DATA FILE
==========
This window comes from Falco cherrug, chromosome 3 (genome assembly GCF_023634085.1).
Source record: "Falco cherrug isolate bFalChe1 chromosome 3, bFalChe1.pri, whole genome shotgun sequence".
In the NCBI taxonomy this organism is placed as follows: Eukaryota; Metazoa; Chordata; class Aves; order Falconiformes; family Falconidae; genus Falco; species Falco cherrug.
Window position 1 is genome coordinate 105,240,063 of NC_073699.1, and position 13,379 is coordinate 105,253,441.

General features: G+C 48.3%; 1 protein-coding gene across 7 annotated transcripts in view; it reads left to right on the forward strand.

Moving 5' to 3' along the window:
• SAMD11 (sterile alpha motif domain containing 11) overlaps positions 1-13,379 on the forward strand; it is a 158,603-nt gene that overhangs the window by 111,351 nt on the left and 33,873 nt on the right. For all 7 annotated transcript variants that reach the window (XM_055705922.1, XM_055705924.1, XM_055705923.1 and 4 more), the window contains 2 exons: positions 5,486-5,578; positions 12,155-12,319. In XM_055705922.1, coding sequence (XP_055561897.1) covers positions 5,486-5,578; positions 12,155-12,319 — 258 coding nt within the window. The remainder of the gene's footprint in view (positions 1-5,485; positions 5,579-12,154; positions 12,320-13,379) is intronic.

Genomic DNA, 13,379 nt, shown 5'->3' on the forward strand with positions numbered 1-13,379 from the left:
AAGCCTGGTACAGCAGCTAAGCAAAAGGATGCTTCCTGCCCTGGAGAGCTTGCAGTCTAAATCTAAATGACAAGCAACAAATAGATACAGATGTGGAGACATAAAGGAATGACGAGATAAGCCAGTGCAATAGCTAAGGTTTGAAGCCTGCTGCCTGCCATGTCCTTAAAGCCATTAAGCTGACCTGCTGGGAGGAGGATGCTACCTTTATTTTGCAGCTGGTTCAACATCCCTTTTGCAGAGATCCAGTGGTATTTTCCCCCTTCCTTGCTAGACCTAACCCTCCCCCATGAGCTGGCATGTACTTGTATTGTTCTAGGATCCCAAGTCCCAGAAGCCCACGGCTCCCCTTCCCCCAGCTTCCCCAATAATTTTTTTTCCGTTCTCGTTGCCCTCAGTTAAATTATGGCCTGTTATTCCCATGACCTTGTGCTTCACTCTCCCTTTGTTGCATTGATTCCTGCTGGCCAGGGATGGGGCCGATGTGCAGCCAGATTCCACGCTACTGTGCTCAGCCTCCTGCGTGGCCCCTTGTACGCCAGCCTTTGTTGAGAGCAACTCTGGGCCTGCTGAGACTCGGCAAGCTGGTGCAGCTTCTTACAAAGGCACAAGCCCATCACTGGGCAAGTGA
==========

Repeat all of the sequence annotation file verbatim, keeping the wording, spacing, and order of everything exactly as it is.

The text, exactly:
This window comes from Falco cherrug, chromosome 3 (genome assembly GCF_023634085.1).
Source record: "Falco cherrug isolate bFalChe1 chromosome 3, bFalChe1.pri, whole genome shotgun sequence".
In the NCBI taxonomy this organism is placed as follows: Eukaryota; Metazoa; Chordata; class Aves; order Falconiformes; family Falconidae; genus Falco; species Falco cherrug.
Window position 1 is genome coordinate 105,240,063 of NC_073699.1, and position 13,379 is coordinate 105,253,441.

General features: G+C 48.3%; 1 protein-coding gene across 7 annotated transcripts in view; it reads left to right on the forward strand.

Moving 5' to 3' along the window:
• SAMD11 (sterile alpha motif domain containing 11) overlaps positions 1-13,379 on the forward strand; it is a 158,603-nt gene that overhangs the window by 111,351 nt on the left and 33,873 nt on the right. For all 7 annotated transcript variants that reach the window (XM_055705922.1, XM_055705924.1, XM_055705923.1 and 4 more), the window contains 2 exons: positions 5,486-5,578; positions 12,155-12,319. In XM_055705922.1, coding sequence (XP_055561897.1) covers positions 5,486-5,578; positions 12,155-12,319 — 258 coding nt within the window. The remainder of the gene's footprint in view (positions 1-5,485; positions 5,579-12,154; positions 12,320-13,379) is intronic.

Genomic DNA, 13,379 nt, shown 5'->3' on the forward strand with positions numbered 1-13,379 from the left:
AAGCCTGGTACAGCAGCTAAGCAAAAGGATGCTTCCTGCCCTGGAGAGCTTGCAGTCTAAATCTAAATGACAAGCAACAAATAGATACAGATGTGGAGACATAAAGGAATGACGAGATAAGCCAGTGCAATAGCTAAGGTTTGAAGCCTGCTGCCTGCCATGTCCTTAAAGCCATTAAGCTGACCTGCTGGGAGGAGGATGCTACCTTTATTTTGCAGCTGGTTCAACATCCCTTTTGCAGAGATCCAGTGGTATTTTCCCCCTTCCTTGCTAGACCTAACCCTCCCCCATGAGCTGGCATGTACTTGTATTGTTCTAGGATCCCAAGTCCCAGAAGCCCACGGCTCCCCTTCCCCCAGCTTCCCCAATAATTTTTTTTCCGTTCTCGTTGCCCTCAGTTAAATTATGGCCTGTTATTCCCATGACCTTGTGCTTCACTCTCCCTTTGTTGCATTGATTCCTGCTGGCCAGGGATGGGGCCGATGTGCAGCCAGATTCCACGCTACTGTGCTCAGCCTCCTGCGTGGCCCCTTGTACGCCAGCCTTTGTTGAGAGCAACTCTGGGCCTGCTGAGACTCGGCAAGCTGGTGCAGCTTCTTACAAAGGCACAAGCCCATCACTGGGCAAGTGA